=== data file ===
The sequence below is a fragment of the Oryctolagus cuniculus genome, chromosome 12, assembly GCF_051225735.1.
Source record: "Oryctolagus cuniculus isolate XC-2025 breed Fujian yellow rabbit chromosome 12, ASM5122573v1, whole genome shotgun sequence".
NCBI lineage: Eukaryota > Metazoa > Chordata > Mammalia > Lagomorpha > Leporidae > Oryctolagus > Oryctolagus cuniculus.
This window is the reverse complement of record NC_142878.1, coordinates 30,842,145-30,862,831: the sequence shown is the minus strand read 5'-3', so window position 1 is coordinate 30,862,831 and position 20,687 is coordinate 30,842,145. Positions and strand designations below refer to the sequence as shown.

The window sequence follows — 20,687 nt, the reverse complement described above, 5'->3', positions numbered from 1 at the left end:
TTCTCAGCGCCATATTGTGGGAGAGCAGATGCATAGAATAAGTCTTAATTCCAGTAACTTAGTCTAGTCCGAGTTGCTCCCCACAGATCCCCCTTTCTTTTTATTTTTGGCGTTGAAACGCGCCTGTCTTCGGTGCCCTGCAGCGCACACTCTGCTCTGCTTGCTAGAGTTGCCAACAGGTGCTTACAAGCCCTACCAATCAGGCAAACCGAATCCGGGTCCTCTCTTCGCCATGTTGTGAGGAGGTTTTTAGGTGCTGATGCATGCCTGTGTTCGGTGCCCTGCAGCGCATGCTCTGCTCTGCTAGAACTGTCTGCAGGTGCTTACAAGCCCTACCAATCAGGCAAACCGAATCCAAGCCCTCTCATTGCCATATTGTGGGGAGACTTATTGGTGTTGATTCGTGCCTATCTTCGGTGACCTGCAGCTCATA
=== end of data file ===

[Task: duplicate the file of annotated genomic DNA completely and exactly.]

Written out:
The sequence below is a fragment of the Oryctolagus cuniculus genome, chromosome 12, assembly GCF_051225735.1.
Source record: "Oryctolagus cuniculus isolate XC-2025 breed Fujian yellow rabbit chromosome 12, ASM5122573v1, whole genome shotgun sequence".
NCBI lineage: Eukaryota > Metazoa > Chordata > Mammalia > Lagomorpha > Leporidae > Oryctolagus > Oryctolagus cuniculus.
This window is the reverse complement of record NC_142878.1, coordinates 30,842,145-30,862,831: the sequence shown is the minus strand read 5'-3', so window position 1 is coordinate 30,862,831 and position 20,687 is coordinate 30,842,145. Positions and strand designations below refer to the sequence as shown.

The window sequence follows — 20,687 nt, the reverse complement described above, 5'->3', positions numbered from 1 at the left end:
TTCTCAGCGCCATATTGTGGGAGAGCAGATGCATAGAATAAGTCTTAATTCCAGTAACTTAGTCTAGTCCGAGTTGCTCCCCACAGATCCCCCTTTCTTTTTATTTTTGGCGTTGAAACGCGCCTGTCTTCGGTGCCCTGCAGCGCACACTCTGCTCTGCTTGCTAGAGTTGCCAACAGGTGCTTACAAGCCCTACCAATCAGGCAAACCGAATCCGGGTCCTCTCTTCGCCATGTTGTGAGGAGGTTTTTAGGTGCTGATGCATGCCTGTGTTCGGTGCCCTGCAGCGCATGCTCTGCTCTGCTAGAACTGTCTGCAGGTGCTTACAAGCCCTACCAATCAGGCAAACCGAATCCAAGCCCTCTCATTGCCATATTGTGGGGAGACTTATTGGTGTTGATTCGTGCCTATCTTCGGTGACCTGCAGCTCATA